Abstract: Real-time monitoring of emotional state, helpful in improving patient outcomes, requires an understanding of the brain and body. In this talk, we focus on three aspects of real-time monitoring systems: integration of neurophysiological data, data streaming architectures to handle low-latency inference, and an experimental, closed-loop paradigm to infer emotional state from neural feedback. Specifically, we share results from attention modeling, shown to be accurate and fast for multimodal data analysis, and present preliminary results from a realistic, virtual reality experiment to study emotional state under visual uncertainty. Together, our contributions add to a growing understanding of the complex, brain-body system and in prediction of clinical outcomes through improving real-time emotional state detection.
Paper Published in Cognitive Research: Principles and Implications this week (July 2022)
In this collaboration with Dr. Sandry's lab at Montclair State University we use drift diffusion modeling to differentiate cognitive and motor slowing. This approach has interesting applications in human factors and understanding neurological disorders.
Sandry, J., & Ricker, T.J. (2022). Motor speed does not impact the drift rate: A computational hierarchical Drift Diffusion approach to differentiate cognitive and motor speed. Cognitive Research: Principles and Implications, 7, 66. https://doi.org/10.1186/s41235-022-00412-7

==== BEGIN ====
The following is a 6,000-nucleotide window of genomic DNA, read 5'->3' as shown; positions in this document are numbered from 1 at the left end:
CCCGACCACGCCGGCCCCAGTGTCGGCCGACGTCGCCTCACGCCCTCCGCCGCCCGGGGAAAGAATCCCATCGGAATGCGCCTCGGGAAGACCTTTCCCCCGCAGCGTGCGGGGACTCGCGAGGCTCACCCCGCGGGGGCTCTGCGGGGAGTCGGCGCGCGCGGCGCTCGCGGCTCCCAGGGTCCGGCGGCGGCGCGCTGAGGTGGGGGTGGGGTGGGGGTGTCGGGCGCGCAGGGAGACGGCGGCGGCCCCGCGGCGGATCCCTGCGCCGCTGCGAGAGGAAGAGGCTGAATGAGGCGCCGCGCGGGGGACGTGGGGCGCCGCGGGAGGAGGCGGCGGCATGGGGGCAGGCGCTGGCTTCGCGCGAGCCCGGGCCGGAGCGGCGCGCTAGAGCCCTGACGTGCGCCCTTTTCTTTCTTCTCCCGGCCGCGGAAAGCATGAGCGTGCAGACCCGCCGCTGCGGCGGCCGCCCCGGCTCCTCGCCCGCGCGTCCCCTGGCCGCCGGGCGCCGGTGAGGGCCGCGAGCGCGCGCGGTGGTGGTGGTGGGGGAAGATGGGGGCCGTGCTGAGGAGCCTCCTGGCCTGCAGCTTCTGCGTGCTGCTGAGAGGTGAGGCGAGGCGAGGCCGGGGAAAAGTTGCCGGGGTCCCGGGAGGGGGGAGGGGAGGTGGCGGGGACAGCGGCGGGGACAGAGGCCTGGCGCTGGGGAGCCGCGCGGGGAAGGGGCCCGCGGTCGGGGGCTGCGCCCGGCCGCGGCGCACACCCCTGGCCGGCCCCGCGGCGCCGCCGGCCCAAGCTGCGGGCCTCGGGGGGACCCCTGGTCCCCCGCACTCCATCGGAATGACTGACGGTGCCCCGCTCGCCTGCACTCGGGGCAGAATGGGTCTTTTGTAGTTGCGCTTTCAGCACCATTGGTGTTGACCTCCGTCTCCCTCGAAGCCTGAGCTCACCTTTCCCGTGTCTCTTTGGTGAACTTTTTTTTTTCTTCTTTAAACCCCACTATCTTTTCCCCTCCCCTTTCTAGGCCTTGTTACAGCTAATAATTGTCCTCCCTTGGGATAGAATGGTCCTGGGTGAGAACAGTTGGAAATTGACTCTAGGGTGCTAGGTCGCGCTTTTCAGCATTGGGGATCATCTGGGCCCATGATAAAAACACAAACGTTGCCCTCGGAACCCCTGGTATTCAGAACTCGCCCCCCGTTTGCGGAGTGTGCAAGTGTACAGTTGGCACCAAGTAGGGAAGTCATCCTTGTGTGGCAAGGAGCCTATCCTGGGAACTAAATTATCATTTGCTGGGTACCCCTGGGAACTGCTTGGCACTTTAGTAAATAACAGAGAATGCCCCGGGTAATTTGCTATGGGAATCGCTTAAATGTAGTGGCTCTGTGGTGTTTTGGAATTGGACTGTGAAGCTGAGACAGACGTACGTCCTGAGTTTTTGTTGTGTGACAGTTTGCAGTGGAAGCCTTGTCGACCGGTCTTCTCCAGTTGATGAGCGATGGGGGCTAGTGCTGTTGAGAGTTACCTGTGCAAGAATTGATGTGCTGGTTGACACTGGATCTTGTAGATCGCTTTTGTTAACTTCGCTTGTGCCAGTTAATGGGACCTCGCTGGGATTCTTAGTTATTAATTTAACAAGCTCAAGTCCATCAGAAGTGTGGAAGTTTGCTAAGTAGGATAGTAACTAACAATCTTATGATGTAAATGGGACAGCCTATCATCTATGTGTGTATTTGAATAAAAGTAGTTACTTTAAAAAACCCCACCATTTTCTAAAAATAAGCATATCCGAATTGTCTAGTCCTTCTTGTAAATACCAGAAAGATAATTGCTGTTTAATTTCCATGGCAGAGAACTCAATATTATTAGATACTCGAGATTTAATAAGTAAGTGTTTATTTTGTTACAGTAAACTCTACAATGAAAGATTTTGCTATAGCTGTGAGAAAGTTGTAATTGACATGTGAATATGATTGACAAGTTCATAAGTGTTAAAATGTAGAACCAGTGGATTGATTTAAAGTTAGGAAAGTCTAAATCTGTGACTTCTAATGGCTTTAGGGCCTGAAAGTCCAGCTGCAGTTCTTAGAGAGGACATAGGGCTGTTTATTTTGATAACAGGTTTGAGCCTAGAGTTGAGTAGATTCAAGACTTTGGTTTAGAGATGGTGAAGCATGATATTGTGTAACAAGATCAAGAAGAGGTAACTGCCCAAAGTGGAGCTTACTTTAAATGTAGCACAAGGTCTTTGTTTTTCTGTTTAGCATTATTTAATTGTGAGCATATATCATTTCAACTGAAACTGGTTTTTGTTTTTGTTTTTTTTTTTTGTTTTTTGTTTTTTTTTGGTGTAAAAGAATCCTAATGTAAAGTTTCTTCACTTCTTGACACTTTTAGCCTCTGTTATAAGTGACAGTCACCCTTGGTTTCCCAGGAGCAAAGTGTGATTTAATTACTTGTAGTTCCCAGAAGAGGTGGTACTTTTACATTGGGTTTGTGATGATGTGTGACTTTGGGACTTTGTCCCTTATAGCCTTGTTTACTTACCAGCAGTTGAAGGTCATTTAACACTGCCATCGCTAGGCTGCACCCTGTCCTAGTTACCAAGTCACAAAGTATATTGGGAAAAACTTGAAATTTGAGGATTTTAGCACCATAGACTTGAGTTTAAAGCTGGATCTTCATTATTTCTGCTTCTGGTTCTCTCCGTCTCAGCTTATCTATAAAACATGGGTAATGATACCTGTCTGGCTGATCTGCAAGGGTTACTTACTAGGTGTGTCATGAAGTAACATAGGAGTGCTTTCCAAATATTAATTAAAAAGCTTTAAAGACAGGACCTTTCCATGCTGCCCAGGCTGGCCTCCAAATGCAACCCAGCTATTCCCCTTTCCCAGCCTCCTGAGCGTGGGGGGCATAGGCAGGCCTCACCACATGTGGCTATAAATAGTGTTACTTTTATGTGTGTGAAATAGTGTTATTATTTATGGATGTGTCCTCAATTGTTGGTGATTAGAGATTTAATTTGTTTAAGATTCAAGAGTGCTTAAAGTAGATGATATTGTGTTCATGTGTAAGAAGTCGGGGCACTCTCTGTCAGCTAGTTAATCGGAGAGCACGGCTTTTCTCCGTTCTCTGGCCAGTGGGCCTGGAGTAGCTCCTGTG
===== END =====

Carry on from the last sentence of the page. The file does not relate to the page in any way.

Kelly Presents at the Virtual Working Memory Symposium (June 2022)
Kelly presented her work on working memory and mind wandering, during multitasking online. The gist, at first glance performance looks the same as in the lab, but the underlying cognitive processes are quite different.
Collaboration on Mathematical Models of MS Published (May 2022)
In this collaboration with Dr. Sandry's lab at Montclair State University we did some mathematical modeling to explore better ways of assessing cognitive decline in Multiple Sclerosis. We show a relationship between components of motor slowing and brain morphometry in MS patients:
Mui, M., Ruben, R., Ricker, T.J., Dobryankova, E., & Sandry, J. (in press). Ex-Gaussian analysis of simple response time and the relationship with brain morphometry in multiple sclerosis. Multiple Sclerosis and Related Disorders.
Paper Accepted for Publication this week (May 2022)
A collaboration with Evie Vergauwe arguing that cognitive load and standard interference approaches fail to adequately account dual-task memory disruption. Instead we propose a new enrichment account:
Ricker, T.J., & Vergauwe, E. (2022). Boundary conditions for observing cognitive load effects in visual working memory. Memory & Cognition, 1-17. doi:10.3758/s13421-022-01320-3
Congrats to Kristen Quigley for Graduating from USD with her B.S. in Neuroscience! (May 2022)
Kristen is moving on to pursue her PhD in Neuroscience from the University of Nevada, Reno
Two New Papers Accepted for Publication this Week (March 2022)
Kelly's review of the relationship between working and long-term consolidation: Cotton, K. & Ricker, T.J. (2022). Examining the relationship between working memory consolidation and long-term memory consolidation. Psychonomic Bulletin & Review. And a collaboration with Dr. Karen Hebert in Occupational Therapy developing a scale to report emotional experiences in activities of daily living: Hebert, K.R. & Ricker, T.J. (2022). Reliability of the emotional experiences in activities of daily living scale (EEADLs). Occupational Therapy Journal of Research: Occupation, Participation and Health.